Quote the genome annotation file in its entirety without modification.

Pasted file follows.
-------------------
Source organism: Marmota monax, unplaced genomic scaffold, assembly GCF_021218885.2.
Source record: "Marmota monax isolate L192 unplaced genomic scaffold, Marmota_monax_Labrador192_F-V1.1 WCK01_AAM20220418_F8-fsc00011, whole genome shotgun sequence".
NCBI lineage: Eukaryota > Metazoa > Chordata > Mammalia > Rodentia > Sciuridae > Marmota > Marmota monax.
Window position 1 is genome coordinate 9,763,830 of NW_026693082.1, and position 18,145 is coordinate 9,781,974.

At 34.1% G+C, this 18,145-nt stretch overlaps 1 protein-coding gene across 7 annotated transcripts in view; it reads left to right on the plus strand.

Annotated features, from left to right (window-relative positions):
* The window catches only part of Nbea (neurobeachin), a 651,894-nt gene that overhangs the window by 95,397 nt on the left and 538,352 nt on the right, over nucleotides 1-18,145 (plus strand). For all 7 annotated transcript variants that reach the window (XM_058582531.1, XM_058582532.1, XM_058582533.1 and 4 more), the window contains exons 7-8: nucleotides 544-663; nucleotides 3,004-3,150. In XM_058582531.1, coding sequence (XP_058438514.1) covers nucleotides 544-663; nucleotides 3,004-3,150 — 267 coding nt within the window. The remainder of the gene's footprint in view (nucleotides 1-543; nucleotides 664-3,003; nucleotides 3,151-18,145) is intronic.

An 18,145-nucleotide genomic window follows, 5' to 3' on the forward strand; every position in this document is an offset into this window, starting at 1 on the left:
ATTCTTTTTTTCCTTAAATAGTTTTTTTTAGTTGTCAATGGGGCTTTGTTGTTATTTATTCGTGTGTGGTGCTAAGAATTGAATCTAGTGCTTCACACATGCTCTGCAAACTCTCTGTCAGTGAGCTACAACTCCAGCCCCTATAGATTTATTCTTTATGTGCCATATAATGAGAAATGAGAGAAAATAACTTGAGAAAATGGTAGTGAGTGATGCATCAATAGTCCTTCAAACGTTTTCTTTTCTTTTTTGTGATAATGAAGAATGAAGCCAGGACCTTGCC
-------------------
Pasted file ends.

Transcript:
Source organism: Marmota monax, unplaced genomic scaffold, assembly GCF_021218885.2.
Source record: "Marmota monax isolate L192 unplaced genomic scaffold, Marmota_monax_Labrador192_F-V1.1 WCK01_AAM20220418_F8-fsc00011, whole genome shotgun sequence".
NCBI lineage: Eukaryota > Metazoa > Chordata > Mammalia > Rodentia > Sciuridae > Marmota > Marmota monax.
Window position 1 is genome coordinate 9,763,830 of NW_026693082.1, and position 18,145 is coordinate 9,781,974.

At 34.1% G+C, this 18,145-nt stretch overlaps 1 protein-coding gene across 7 annotated transcripts in view; it reads left to right on the plus strand.

Annotated features, from left to right (window-relative positions):
* The window catches only part of Nbea (neurobeachin), a 651,894-nt gene that overhangs the window by 95,397 nt on the left and 538,352 nt on the right, over nucleotides 1-18,145 (plus strand). For all 7 annotated transcript variants that reach the window (XM_058582531.1, XM_058582532.1, XM_058582533.1 and 4 more), the window contains exons 7-8: nucleotides 544-663; nucleotides 3,004-3,150. In XM_058582531.1, coding sequence (XP_058438514.1) covers nucleotides 544-663; nucleotides 3,004-3,150 — 267 coding nt within the window. The remainder of the gene's footprint in view (nucleotides 1-543; nucleotides 664-3,003; nucleotides 3,151-18,145) is intronic.

An 18,145-nucleotide genomic window follows, 5' to 3' on the forward strand; every position in this document is an offset into this window, starting at 1 on the left:
ATTCTTTTTTTCCTTAAATAGTTTTTTTTAGTTGTCAATGGGGCTTTGTTGTTATTTATTCGTGTGTGGTGCTAAGAATTGAATCTAGTGCTTCACACATGCTCTGCAAACTCTCTGTCAGTGAGCTACAACTCCAGCCCCTATAGATTTATTCTTTATGTGCCATATAATGAGAAATGAGAGAAAATAACTTGAGAAAATGGTAGTGAGTGATGCATCAATAGTCCTTCAAACGTTTTCTTTTCTTTTTTGTGATAATGAAGAATGAAGCCAGGACCTTGCC